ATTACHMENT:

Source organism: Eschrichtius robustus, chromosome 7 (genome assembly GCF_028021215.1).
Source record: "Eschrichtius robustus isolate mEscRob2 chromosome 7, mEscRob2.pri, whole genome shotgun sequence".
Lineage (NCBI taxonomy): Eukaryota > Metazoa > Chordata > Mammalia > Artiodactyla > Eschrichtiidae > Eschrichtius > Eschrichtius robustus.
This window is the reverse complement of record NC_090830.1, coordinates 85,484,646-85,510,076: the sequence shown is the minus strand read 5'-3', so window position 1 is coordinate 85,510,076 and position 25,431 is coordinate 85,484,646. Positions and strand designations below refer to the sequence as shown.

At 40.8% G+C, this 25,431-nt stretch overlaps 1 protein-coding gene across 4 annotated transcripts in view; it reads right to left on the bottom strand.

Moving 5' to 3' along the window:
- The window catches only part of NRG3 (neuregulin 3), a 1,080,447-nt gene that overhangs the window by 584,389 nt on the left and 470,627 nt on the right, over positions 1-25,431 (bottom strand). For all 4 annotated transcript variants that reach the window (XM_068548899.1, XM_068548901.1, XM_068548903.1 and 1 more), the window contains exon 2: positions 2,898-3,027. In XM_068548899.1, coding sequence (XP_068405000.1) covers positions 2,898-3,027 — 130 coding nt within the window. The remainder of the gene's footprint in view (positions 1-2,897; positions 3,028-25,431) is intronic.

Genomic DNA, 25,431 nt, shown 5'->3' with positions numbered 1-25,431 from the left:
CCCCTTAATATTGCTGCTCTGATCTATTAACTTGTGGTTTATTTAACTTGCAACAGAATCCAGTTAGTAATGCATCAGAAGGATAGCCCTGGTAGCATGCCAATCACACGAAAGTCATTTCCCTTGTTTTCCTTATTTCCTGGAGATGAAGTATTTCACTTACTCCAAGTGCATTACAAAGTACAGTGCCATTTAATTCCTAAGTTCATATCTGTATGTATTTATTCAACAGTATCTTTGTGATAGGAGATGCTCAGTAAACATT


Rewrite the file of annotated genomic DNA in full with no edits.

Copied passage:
Source organism: Eschrichtius robustus, chromosome 7 (genome assembly GCF_028021215.1).
Source record: "Eschrichtius robustus isolate mEscRob2 chromosome 7, mEscRob2.pri, whole genome shotgun sequence".
Lineage (NCBI taxonomy): Eukaryota > Metazoa > Chordata > Mammalia > Artiodactyla > Eschrichtiidae > Eschrichtius > Eschrichtius robustus.
This window is the reverse complement of record NC_090830.1, coordinates 85,484,646-85,510,076: the sequence shown is the minus strand read 5'-3', so window position 1 is coordinate 85,510,076 and position 25,431 is coordinate 85,484,646. Positions and strand designations below refer to the sequence as shown.

At 40.8% G+C, this 25,431-nt stretch overlaps 1 protein-coding gene across 4 annotated transcripts in view; it reads right to left on the bottom strand.

Moving 5' to 3' along the window:
- The window catches only part of NRG3 (neuregulin 3), a 1,080,447-nt gene that overhangs the window by 584,389 nt on the left and 470,627 nt on the right, over positions 1-25,431 (bottom strand). For all 4 annotated transcript variants that reach the window (XM_068548899.1, XM_068548901.1, XM_068548903.1 and 1 more), the window contains exon 2: positions 2,898-3,027. In XM_068548899.1, coding sequence (XP_068405000.1) covers positions 2,898-3,027 — 130 coding nt within the window. The remainder of the gene's footprint in view (positions 1-2,897; positions 3,028-25,431) is intronic.

Genomic DNA, 25,431 nt, shown 5'->3' with positions numbered 1-25,431 from the left:
CCCCTTAATATTGCTGCTCTGATCTATTAACTTGTGGTTTATTTAACTTGCAACAGAATCCAGTTAGTAATGCATCAGAAGGATAGCCCTGGTAGCATGCCAATCACACGAAAGTCATTTCCCTTGTTTTCCTTATTTCCTGGAGATGAAGTATTTCACTTACTCCAAGTGCATTACAAAGTACAGTGCCATTTAATTCCTAAGTTCATATCTGTATGTATTTATTCAACAGTATCTTTGTGATAGGAGATGCTCAGTAAACATT